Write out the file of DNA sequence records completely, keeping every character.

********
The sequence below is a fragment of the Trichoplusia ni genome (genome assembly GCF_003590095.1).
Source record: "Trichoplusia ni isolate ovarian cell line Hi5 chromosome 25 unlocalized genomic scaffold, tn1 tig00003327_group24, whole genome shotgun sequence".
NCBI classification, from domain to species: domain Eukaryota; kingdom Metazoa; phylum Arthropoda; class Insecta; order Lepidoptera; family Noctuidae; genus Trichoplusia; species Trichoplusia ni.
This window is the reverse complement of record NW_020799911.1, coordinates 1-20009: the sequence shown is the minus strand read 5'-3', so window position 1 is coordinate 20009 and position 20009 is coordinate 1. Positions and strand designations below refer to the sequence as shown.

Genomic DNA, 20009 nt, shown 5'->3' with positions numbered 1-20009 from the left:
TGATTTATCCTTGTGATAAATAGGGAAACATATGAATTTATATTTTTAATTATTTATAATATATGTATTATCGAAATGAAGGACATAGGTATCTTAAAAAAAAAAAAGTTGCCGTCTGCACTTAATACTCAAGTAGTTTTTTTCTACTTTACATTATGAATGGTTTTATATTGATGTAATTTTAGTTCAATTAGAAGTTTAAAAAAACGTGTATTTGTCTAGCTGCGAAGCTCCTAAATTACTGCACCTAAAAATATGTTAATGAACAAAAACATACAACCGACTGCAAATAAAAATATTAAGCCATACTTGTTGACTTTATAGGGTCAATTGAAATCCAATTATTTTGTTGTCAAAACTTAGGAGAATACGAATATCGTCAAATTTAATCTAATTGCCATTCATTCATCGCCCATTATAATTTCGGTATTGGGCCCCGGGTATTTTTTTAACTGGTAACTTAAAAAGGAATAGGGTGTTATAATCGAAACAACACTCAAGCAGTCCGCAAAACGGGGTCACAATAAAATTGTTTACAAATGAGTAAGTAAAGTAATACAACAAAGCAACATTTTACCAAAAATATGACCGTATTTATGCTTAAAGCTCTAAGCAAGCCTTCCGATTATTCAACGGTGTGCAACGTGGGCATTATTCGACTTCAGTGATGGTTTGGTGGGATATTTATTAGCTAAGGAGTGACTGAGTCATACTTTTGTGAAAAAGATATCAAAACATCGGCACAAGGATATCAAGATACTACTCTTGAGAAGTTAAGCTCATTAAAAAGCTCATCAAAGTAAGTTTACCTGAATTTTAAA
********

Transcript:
The sequence below is a fragment of the Trichoplusia ni genome (genome assembly GCF_003590095.1).
Source record: "Trichoplusia ni isolate ovarian cell line Hi5 chromosome 25 unlocalized genomic scaffold, tn1 tig00003327_group24, whole genome shotgun sequence".
NCBI classification, from domain to species: domain Eukaryota; kingdom Metazoa; phylum Arthropoda; class Insecta; order Lepidoptera; family Noctuidae; genus Trichoplusia; species Trichoplusia ni.
This window is the reverse complement of record NW_020799911.1, coordinates 1-20009: the sequence shown is the minus strand read 5'-3', so window position 1 is coordinate 20009 and position 20009 is coordinate 1. Positions and strand designations below refer to the sequence as shown.

Genomic DNA, 20009 nt, shown 5'->3' with positions numbered 1-20009 from the left:
TGATTTATCCTTGTGATAAATAGGGAAACATATGAATTTATATTTTTAATTATTTATAATATATGTATTATCGAAATGAAGGACATAGGTATCTTAAAAAAAAAAAAGTTGCCGTCTGCACTTAATACTCAAGTAGTTTTTTTCTACTTTACATTATGAATGGTTTTATATTGATGTAATTTTAGTTCAATTAGAAGTTTAAAAAAACGTGTATTTGTCTAGCTGCGAAGCTCCTAAATTACTGCACCTAAAAATATGTTAATGAACAAAAACATACAACCGACTGCAAATAAAAATATTAAGCCATACTTGTTGACTTTATAGGGTCAATTGAAATCCAATTATTTTGTTGTCAAAACTTAGGAGAATACGAATATCGTCAAATTTAATCTAATTGCCATTCATTCATCGCCCATTATAATTTCGGTATTGGGCCCCGGGTATTTTTTTAACTGGTAACTTAAAAAGGAATAGGGTGTTATAATCGAAACAACACTCAAGCAGTCCGCAAAACGGGGTCACAATAAAATTGTTTACAAATGAGTAAGTAAAGTAATACAACAAAGCAACATTTTACCAAAAATATGACCGTATTTATGCTTAAAGCTCTAAGCAAGCCTTCCGATTATTCAACGGTGTGCAACGTGGGCATTATTCGACTTCAGTGATGGTTTGGTGGGATATTTATTAGCTAAGGAGTGACTGAGTCATACTTTTGTGAAAAAGATATCAAAACATCGGCACAAGGATATCAAGATACTACTCTTGAGAAGTTAAGCTCATTAAAAAGCTCATCAAAGTAAGTTTACCTGAATTTTAAA